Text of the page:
Five Young Japanese Ladies

Artist: Kitagawa Utamaro
Five Young Japanese Ladies, a woodcut

Kitagawa Utamaro (1753-1806), Five Young Japanese Ladies, 19th century, woodcut, 15 x 10 inches, Brigham Young University Museum of Art, purchase/gift of Mahonri M. Young Estate.

Commentary by Keith Lawrence
Associate Professor of English

I want to begin by acknowledging a few things about Utamaro’s print that will undoubtedly make some viewers uncomfortable. Utamaro’s title for the print appears inside the cartouche, or vertical box, in the upper-left corner: 『遊君出そめ初衣裳』 [Yuukun dezome hatsu-ishou] or Courtesans Donning Kimonos for the Traditional New Year Stroll. The right-most line of characters in that same upper-left corner informs the viewer that the depicted scene is inside the Daimonjiya, a famous geisha house in the Yoshiwara pleasure-district of old Tokyo. The other lines in the upper-left corner provide the names of the three geisha, which Utamaro depicts; the two younger girls in the print are attendants to the three adults—and will likely become geisha themselves someday.

As an artist, Utamaro is hardly alone in depicting subjects whose lifestyles, occupations, or characters are not simply foreign to the viewer, but even repulsive. Yet within the contexts of the works in which they appear, such artistic depictions may be aesthetically beautiful and morally profound.

As a prominent ukiyo-e or woodblock print artist of the late eighteenth century, Kitagawa Utamaro (1753-1806) featured many subjects in his works—domestic scenes, landscapes, animals, insects, military figures, and cityscapes. But perhaps his defining subject was the female form; and it seems to have been his life objective to understand and accurately capture women’s beauty.

This print, Courtesans Donning Kimonos for the Traditional New Year Stroll [Five Young Japanese Ladies], is remarkable to me in its dynamics, its aesthetic tension. In one sense, the beauty of all five figures emerges from their calmness, their quiet placidity. In another, however, their beauty depends upon a poised—and perhaps even posed—stillness where motion (and emotion) are carefully held in check. The woman on the right deftly pulls her outer kimono up over her shoulders, preserving the rich and unruffled beauty of the garment as she dons it, and perfectly maintaining as well her own cool suavity. The middle woman deliberately adjusts her obi, the wide “belt-sash” around her waist; the woman on the left, every hairpin and clothing-layer strictly in place, is caught mid-step as she shifts position, revealing only the slightest impatience as she waits for the first woman to be ready. The girl on the right stands with apparent indifference, consciously not looking at the kimono she will help the first woman pull up over her shoulders. Indeed, she and the three women each look in a different direction; each assumes a studied pose, a deliberate unruffled-ness. Only the girl on the left looks down, face flushed and eyes dancing, as she apparently tries with all her might not to be excited, not to let her emotions show, not to mar the self-collected beauty she must always display.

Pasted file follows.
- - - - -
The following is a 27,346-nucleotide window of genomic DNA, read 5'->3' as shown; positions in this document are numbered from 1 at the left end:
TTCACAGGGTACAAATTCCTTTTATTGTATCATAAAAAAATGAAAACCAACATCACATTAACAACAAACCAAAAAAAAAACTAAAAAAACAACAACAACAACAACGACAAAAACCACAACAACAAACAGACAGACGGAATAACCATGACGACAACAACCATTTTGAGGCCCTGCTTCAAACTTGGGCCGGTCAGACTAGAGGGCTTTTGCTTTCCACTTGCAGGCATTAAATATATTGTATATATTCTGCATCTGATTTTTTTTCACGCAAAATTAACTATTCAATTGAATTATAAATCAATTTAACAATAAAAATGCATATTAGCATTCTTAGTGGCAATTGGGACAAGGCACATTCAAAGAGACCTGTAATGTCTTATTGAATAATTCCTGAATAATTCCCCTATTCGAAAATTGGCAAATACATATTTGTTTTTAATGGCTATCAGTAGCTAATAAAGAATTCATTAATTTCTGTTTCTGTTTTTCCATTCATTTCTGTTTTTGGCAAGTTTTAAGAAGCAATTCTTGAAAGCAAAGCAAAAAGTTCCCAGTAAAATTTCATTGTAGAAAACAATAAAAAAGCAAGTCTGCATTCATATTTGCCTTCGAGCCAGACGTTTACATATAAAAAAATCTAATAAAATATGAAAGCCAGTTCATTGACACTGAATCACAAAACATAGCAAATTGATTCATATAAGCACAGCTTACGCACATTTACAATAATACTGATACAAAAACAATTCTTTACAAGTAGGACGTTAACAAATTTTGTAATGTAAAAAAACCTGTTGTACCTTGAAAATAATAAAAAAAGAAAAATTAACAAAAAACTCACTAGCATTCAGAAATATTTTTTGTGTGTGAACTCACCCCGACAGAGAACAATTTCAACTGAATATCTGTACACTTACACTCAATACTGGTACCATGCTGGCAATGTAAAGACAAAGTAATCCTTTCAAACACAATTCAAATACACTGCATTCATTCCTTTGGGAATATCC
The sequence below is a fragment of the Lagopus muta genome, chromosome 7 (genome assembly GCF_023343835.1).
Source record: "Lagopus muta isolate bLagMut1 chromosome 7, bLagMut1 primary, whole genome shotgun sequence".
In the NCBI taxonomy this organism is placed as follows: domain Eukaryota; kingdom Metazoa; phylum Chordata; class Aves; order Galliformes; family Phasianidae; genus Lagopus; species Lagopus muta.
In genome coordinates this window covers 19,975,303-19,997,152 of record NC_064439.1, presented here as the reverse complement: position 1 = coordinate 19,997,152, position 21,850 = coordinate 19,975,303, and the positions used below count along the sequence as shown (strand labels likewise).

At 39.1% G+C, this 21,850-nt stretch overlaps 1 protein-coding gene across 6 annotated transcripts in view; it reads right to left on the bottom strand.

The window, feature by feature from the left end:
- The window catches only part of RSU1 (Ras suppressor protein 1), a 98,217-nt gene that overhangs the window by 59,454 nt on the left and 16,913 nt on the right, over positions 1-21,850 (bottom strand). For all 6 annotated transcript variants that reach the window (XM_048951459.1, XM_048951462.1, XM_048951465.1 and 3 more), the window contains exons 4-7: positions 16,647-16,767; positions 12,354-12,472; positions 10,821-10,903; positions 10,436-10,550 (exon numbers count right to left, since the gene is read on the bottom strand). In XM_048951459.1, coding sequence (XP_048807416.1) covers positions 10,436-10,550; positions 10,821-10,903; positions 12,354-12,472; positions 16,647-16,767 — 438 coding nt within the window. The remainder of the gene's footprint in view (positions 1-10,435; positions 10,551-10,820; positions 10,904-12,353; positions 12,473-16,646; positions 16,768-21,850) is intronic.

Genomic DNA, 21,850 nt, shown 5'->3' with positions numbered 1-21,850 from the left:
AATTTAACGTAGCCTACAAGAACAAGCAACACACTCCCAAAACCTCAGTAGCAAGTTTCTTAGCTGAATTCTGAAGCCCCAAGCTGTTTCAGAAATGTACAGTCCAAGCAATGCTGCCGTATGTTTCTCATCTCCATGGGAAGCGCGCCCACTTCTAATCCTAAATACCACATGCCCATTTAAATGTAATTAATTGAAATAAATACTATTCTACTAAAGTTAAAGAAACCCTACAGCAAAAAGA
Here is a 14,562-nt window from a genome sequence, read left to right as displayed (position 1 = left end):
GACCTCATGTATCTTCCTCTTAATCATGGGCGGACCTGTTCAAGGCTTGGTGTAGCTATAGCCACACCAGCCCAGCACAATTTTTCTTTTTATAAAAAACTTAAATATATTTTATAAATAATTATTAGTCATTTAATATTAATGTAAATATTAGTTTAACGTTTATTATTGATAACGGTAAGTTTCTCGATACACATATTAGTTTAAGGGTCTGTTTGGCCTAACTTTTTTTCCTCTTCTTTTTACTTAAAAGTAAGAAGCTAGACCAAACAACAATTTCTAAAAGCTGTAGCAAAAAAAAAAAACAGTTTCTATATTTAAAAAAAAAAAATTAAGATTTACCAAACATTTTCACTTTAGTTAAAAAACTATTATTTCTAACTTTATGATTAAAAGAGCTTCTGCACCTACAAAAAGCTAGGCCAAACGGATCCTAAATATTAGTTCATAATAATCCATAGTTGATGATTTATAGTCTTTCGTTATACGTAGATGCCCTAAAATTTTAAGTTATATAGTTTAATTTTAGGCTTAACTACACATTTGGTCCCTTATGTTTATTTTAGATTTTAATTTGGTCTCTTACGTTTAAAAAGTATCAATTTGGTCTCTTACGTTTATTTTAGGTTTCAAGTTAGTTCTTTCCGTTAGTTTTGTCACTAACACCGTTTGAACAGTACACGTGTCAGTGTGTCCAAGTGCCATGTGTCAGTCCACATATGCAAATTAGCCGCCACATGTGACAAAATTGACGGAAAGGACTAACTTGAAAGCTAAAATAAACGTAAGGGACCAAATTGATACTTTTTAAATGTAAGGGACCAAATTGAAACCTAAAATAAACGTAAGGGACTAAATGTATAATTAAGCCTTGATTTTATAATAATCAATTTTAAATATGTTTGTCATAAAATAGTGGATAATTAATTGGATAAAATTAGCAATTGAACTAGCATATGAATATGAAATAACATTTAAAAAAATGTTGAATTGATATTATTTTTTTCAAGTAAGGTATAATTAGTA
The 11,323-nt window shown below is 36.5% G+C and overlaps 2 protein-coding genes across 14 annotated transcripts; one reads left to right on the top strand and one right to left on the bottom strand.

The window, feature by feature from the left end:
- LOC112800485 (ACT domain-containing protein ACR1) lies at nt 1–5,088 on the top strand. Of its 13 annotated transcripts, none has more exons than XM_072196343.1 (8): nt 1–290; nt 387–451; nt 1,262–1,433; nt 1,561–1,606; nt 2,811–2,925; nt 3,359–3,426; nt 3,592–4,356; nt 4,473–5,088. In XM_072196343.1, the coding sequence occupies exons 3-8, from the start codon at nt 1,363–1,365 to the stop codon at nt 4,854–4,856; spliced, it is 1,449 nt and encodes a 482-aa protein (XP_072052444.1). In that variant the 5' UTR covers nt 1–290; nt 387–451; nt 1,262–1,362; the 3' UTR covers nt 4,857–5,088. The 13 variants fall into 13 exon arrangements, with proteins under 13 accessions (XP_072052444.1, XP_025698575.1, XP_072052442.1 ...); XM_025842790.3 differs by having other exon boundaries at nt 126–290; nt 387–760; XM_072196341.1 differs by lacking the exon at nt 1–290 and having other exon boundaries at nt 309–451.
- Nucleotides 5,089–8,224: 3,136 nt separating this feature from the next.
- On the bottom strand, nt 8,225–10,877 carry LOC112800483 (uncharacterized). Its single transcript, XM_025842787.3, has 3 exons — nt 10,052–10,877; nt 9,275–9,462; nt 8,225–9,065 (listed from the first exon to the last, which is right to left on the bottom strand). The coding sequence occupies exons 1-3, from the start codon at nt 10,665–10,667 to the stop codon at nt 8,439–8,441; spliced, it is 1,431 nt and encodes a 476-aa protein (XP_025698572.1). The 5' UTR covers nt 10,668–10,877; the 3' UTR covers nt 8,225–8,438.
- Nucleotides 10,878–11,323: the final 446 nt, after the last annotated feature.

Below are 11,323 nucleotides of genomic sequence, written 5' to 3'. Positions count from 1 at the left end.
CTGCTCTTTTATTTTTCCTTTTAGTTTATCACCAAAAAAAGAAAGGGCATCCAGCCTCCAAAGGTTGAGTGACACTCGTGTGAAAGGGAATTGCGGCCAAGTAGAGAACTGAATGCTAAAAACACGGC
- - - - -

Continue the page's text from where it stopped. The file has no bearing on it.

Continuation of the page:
I remember the first time I saw this print I saw Utamaro’s stylized faces as virtually identical. But the more one studies the print, the more individualized each face becomes. Now I am amazed by Utamaro’s capacity to create distinctive, identifiable faces—and even to suggest personality—through subtle differences in the position or composition of facial features.

But what strikes me most forcibly about this print is its focus on externality, on what might be called surface beauty. As stunning as the suggestive qualities of the print may be, its genius resides in the meticulous and almost photographic details of the women’s kimonos. One notices, for example, the repeated crane print on the sleeves and skirt of the kimono belonging to the geisha on the left; one notes the subtle details on the collar of the kimono belonging to the geisha in the middle. The most prominent of the three geisha, however, is the one on the right; and her kimono is richly beautiful almost beyond description. I can hardly imagine the skill required to carve the intricate patterns of this kimono and its magnificent obi, much less to ink the woodblock in preparation for the print. Even the attendant of this geisha is clothed impressively.

Because of its inherently truthful capturing of its subjects, the print embodies for me a certain pathos as well. What the women wear—and not their faces—is eventually my focus as I view the print. Their beauty, in large part, thus springs from appearance. And their excitement derives in main from their imminent public appearance where they will stroll in their fabulous kimonos before admiring crowds. There is a temporality in such beauty, and a vacuity as well. It is on this level that I see both aesthetic and moral profundity in Utamaro’s Courtesans Donning.

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